Mobility Training and Thoughts From an International

Perspective: Jadwiga Plesniar, O&M Instructor, RCB

2:00-2:40: Why We Need a Commission for the Blind in Kansas

and What We Need to do to Get One: Richard Edlund and

Michael Byington

2:40: break

2:55-3:05: humor

3:05-3:20: Alan Beatty: ACB update

3:20-4:20: Resolutions: Tom Roth

4:20-4:30: humor

4:30-5:00: Braille and Literacy Issues: speaker TBA

6:30-8:30: Banquet

Ophthalmologist With International Experience

8:30pm: DVS movie: TBA

8:30pm: hospitality suite open


Sunday October 24, 1999

8:00-9:00am: Eleanor A. Wilson Award Breakfast: mc

Bill & Joyce Lewis

Eleanor A. Wilson Award presentation

9:00-9:30: KSDS program

9:30-9:40: humor break

9:40-10:40: Resolutions, continued

10:40-10:50: humor

10:50-11:05: elections: Tom Roth presiding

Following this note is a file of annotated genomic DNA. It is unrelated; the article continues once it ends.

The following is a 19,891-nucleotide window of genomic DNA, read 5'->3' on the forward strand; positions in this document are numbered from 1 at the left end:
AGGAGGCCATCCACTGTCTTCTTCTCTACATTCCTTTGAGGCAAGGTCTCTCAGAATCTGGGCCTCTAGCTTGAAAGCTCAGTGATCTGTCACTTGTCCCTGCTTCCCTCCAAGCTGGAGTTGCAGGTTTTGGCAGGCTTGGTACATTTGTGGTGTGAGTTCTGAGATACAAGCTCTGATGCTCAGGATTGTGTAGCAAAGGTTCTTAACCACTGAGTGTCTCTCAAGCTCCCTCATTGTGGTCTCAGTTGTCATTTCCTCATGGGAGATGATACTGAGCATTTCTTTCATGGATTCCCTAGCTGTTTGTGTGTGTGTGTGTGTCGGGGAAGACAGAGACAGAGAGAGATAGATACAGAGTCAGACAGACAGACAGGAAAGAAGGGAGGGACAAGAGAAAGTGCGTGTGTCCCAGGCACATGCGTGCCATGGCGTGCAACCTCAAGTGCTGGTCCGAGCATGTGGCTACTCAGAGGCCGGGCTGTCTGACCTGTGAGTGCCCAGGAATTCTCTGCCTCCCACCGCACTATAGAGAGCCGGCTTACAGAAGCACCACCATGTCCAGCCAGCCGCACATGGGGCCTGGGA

11:05-11:15: Other Business

11:15: Adjournment

11:30: post-convention Board meeting


This year will see a return to a favorite site for the

convention, Great Bend. It will also be the first of three years

for which K A B V I has made a commitment to hold the meeting at the

Holiday Inn. This arrangement will enable us to guarantee a room

rate for the next three years of $55.00, including tax, for 1-4

persons in a room. The moderate prices will also make a

modification in convention registration possible.

Convention packets will be mailed in July. Pre-

registrations received by the hotel deadline of September 19,

1999 will be charged $42.00 which will include attendance at all

meetings and meals. Registrations received after this date will

be charged $52.00. Registrations at the door cannot guarantee

seating at meal functions. Those desiring to only attend

meetings and none of the meal functions will be charged $5.00

whether pre-registering or at the door.

This arrangement will enable us to enjoy the best prices on meals

and is designed to reward those who pre-register which makes